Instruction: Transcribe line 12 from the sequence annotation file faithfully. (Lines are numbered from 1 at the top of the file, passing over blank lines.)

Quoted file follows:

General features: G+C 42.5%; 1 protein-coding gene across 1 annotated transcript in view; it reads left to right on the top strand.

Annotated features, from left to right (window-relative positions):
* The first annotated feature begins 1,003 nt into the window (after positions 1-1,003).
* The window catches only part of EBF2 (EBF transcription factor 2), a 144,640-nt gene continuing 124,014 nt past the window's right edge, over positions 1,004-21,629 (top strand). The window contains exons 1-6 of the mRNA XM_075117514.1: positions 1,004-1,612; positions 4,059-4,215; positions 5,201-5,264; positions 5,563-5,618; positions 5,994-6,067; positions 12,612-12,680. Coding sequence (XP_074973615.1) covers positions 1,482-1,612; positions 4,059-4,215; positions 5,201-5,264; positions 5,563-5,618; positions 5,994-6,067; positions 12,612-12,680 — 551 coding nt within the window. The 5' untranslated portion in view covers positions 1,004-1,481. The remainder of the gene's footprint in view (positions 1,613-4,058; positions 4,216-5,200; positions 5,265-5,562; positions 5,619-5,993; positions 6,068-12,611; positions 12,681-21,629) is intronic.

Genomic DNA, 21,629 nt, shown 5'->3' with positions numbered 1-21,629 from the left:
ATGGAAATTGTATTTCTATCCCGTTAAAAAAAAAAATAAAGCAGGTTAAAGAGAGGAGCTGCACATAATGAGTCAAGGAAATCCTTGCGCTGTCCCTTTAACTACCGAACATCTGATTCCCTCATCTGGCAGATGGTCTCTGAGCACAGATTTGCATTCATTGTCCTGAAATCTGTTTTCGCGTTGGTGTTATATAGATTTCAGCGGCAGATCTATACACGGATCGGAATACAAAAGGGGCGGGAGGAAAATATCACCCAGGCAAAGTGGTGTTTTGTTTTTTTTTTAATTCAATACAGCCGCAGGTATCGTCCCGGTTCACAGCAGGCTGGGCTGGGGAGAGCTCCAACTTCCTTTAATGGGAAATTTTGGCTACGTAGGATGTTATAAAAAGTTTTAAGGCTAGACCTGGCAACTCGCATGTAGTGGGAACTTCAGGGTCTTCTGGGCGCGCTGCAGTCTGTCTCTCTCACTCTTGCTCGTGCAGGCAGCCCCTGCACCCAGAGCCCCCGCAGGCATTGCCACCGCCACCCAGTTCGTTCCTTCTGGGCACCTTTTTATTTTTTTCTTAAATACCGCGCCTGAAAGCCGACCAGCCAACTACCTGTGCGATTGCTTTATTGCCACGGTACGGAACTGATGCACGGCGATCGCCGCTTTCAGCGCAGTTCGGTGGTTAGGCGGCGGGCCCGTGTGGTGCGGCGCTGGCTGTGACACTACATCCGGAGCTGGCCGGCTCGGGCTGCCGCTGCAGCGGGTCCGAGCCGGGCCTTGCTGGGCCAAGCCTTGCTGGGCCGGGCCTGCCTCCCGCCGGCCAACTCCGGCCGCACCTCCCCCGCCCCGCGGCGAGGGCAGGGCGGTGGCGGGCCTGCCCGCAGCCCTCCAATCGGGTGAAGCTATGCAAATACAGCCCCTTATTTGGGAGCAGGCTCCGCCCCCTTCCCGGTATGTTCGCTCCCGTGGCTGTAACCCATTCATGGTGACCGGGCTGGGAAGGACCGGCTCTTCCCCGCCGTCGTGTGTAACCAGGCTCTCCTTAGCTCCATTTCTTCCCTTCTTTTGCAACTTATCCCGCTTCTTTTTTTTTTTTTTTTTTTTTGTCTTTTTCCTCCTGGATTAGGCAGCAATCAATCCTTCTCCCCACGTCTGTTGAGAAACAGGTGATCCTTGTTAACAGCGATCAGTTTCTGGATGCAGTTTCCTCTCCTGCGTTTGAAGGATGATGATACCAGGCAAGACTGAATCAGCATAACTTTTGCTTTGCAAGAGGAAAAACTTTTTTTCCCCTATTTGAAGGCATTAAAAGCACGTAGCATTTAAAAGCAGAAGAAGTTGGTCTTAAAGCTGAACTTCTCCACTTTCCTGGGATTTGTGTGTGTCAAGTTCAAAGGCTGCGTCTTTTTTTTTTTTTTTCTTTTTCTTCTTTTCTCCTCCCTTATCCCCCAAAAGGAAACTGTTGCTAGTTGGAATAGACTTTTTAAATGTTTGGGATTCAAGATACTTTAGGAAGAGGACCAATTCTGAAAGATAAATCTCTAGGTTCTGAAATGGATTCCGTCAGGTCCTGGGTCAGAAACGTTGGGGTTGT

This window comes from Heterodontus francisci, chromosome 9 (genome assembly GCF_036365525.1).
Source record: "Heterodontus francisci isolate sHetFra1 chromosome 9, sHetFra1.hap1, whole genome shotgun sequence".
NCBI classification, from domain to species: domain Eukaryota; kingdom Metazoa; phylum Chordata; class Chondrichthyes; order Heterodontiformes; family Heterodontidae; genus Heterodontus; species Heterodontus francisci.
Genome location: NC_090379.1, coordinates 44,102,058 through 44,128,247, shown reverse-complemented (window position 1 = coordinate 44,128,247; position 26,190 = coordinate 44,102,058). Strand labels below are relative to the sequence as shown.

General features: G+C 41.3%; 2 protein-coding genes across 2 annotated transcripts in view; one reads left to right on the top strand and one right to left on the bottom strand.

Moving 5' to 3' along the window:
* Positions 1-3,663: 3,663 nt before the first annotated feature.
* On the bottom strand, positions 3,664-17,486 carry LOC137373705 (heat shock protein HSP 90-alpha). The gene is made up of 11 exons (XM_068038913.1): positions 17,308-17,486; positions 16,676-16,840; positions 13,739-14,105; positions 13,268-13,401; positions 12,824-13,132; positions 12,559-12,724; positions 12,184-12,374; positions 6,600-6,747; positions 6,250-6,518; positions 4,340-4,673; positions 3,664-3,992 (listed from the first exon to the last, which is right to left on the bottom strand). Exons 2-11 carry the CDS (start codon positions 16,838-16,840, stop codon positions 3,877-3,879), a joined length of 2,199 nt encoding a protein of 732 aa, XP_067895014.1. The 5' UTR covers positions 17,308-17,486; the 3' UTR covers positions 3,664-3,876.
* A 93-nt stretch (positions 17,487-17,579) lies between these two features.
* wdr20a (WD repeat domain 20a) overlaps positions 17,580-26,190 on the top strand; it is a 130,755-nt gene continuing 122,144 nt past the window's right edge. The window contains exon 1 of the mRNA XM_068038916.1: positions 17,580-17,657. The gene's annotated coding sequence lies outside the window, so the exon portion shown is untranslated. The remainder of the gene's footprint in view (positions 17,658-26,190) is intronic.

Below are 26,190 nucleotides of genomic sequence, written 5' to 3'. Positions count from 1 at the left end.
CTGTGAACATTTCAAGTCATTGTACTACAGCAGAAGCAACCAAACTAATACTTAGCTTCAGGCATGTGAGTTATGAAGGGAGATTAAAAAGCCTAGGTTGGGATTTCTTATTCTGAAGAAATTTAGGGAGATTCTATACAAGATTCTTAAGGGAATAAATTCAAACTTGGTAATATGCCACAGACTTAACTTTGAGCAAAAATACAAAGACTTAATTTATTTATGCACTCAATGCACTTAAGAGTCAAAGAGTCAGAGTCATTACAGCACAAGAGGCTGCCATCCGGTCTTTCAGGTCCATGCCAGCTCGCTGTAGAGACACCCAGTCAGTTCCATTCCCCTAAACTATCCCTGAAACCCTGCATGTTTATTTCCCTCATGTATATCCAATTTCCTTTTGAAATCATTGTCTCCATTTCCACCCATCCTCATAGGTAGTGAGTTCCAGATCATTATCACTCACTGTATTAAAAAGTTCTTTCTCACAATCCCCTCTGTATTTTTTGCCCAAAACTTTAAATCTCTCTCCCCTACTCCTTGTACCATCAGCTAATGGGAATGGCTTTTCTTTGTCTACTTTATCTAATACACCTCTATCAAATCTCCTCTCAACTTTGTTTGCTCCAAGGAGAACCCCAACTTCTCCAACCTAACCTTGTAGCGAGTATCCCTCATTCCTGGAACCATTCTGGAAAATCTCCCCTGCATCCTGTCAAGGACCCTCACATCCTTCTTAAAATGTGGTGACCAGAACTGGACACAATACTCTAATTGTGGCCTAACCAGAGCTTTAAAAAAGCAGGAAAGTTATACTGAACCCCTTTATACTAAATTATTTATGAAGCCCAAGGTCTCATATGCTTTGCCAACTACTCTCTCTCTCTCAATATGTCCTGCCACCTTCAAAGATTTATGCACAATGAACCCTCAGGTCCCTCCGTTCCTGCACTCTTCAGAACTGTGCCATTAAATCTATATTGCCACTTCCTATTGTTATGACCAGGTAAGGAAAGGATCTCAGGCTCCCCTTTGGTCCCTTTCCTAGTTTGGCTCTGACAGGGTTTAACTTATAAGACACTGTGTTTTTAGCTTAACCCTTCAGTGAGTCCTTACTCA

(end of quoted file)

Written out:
Moving 5' to 3' along the window: